Wednesday, September 20, 2006

Moving to our new home!

After five months on Blogger, the Net-Savvy Executive is moving to a new home at net-savvy.com/executive/. The new domain goes along with some ideas I'm working on, and I hope to do a lot more with it. I expect to have an announcement of the next piece soon.

The archive will remain here at Blogspot, so any links to specific posts will continue to work. If you've subscribed to the feed at Feedburner, or if you receive updates by email, those will continue to work, too.

Please join us at net-savvy.com for the next chapter.

Tuesday, September 19, 2006

How not to succeed online

I was thinking about "how to" articles on the Internet this morning. Writing a "how to" post is a popular tactic for getting attention for a blog, and everyone does it. This morning, I came across a "how not to" post that got me thinking about how they're different. I have a great "how not to" example for business, too.

I wrote how not to handle confidential information last week. This morning I came across Joe Wikert's post on how not to solve the "DVR problem." I haven't seen anything on how not to talk like a pirate, though.

And then there's the case of the Belgian court decision that requires Google to remove Belgian newspaper stories from its services. Is anyone really surprised that Google followed the court order to the letter and removed the newspapers entirely from Google Belgium? How not to succeed in Internet marketing, in one easy lesson. There's a whole industry built on optimizing a site's placement in search engine results, but in this case, some media companies used the court to achieve the opposite.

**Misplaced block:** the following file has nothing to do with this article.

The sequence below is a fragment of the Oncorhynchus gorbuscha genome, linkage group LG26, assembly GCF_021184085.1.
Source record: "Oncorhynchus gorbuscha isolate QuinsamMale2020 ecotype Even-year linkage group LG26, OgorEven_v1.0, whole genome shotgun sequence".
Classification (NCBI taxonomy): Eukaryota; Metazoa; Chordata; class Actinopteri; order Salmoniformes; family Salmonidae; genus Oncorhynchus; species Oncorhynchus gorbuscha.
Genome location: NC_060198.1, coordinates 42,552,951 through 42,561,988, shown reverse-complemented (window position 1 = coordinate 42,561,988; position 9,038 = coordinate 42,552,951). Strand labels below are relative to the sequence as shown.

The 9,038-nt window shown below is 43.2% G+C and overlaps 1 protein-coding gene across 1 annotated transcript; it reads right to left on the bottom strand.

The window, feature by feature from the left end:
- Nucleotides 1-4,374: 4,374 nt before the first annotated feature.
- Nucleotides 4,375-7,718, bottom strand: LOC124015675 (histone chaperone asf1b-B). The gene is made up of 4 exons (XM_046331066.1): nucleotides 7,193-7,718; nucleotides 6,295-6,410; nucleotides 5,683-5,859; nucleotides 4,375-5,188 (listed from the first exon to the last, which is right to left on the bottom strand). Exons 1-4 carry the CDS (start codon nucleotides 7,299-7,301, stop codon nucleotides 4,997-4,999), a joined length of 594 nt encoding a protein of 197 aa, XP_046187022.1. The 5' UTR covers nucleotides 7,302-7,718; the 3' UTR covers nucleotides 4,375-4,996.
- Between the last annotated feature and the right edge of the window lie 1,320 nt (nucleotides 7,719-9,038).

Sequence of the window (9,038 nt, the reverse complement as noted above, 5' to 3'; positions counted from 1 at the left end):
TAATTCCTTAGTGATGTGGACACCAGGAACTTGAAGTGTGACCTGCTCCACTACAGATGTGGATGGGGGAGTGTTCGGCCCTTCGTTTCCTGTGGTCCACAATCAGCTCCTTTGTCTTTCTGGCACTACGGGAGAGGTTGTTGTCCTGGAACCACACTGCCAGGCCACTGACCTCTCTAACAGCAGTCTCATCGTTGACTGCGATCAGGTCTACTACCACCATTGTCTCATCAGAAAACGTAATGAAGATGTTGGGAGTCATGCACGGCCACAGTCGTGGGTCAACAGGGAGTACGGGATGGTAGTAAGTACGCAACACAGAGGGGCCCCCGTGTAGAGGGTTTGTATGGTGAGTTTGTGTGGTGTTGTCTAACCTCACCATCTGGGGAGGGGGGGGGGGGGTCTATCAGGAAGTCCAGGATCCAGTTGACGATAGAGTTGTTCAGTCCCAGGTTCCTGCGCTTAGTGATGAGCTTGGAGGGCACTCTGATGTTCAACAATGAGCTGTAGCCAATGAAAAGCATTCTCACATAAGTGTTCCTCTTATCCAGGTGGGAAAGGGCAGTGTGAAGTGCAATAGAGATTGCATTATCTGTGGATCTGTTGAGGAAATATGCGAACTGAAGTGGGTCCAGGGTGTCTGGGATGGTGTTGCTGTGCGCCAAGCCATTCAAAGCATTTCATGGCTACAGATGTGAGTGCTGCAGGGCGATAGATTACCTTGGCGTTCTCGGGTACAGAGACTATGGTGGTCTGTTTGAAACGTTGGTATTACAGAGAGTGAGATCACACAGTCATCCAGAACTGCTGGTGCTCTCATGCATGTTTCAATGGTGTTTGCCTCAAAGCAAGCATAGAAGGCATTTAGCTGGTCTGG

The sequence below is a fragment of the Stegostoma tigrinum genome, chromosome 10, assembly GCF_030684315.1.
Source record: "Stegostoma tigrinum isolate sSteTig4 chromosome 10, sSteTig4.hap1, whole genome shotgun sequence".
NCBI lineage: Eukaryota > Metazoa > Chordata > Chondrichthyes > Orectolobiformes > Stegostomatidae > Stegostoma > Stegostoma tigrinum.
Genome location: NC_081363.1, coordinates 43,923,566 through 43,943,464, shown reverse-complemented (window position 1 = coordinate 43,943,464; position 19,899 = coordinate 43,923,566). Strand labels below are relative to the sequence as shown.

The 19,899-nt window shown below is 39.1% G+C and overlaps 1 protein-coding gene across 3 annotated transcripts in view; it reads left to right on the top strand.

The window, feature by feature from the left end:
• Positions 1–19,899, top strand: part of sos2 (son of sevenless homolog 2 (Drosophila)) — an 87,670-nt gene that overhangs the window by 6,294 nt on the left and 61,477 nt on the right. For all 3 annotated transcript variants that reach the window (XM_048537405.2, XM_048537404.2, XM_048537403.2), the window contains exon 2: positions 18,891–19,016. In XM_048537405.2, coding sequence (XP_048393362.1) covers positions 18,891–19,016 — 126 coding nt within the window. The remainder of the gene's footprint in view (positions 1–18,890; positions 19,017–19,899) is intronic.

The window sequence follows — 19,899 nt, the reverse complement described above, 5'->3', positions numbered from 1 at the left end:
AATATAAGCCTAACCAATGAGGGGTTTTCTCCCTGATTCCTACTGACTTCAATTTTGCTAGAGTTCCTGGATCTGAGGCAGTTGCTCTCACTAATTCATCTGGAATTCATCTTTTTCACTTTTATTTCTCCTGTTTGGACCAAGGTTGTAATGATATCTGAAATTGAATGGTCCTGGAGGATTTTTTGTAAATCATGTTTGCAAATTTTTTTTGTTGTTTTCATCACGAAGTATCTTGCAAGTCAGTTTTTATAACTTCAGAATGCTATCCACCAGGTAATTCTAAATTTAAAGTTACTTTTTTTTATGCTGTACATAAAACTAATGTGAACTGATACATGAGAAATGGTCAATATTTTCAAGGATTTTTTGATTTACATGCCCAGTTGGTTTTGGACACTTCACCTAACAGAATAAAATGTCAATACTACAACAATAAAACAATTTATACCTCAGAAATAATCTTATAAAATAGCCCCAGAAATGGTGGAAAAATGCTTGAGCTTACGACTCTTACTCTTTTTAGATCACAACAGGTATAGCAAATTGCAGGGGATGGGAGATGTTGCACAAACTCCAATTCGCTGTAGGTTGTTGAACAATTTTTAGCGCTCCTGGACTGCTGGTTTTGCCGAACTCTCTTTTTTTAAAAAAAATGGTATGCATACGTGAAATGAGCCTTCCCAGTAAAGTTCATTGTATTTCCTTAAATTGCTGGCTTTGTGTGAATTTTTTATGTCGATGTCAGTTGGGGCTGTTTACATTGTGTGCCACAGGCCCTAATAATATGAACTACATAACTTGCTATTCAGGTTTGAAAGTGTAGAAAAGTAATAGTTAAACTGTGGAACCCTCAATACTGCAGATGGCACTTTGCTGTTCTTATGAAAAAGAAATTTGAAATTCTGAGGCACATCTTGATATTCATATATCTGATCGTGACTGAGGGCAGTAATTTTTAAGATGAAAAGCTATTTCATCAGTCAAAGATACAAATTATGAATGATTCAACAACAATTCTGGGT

Who else has a good "how not to" story?

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Company research at LinkedIn

LinkedIn has a new company page feature that promises to grow into a useful feature for profiling companies (via Vincent Wright). Would you like to know where a company's employees went to school or worked before? How about their average length of employment with the company? I assume the data are based on the information LinkedIn members have volunteered, so don't get too literal with the statistics, but still...

LinkedIn's strength is finding personal connections, and the bulk of the company page is a list of employees by function, with some text links to speed the kind of searches that have always been possible.

Only a few companies are listed today—Accenture, AMD, Apple, Cisco, Dell, IBM, JP Morgan Chase, Nortel and Pfizer—but this has a lot of potential.

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Wednesday, September 13, 2006

Forrester on Brand Monitoring

Forrester Research has released their "Wave" report on seven brand monitoring services. They rank Nielsen BuzzMetrics and Cymfony as market leaders; MotiveQuest, Biz360, Factiva, and Umbria as strong performers; and Brandimensions as a contender. Only $995 for the complete report.

If your priorities and budget don't add up for a high-end brand monitoring service, you have other options for tracking your company's online reputation.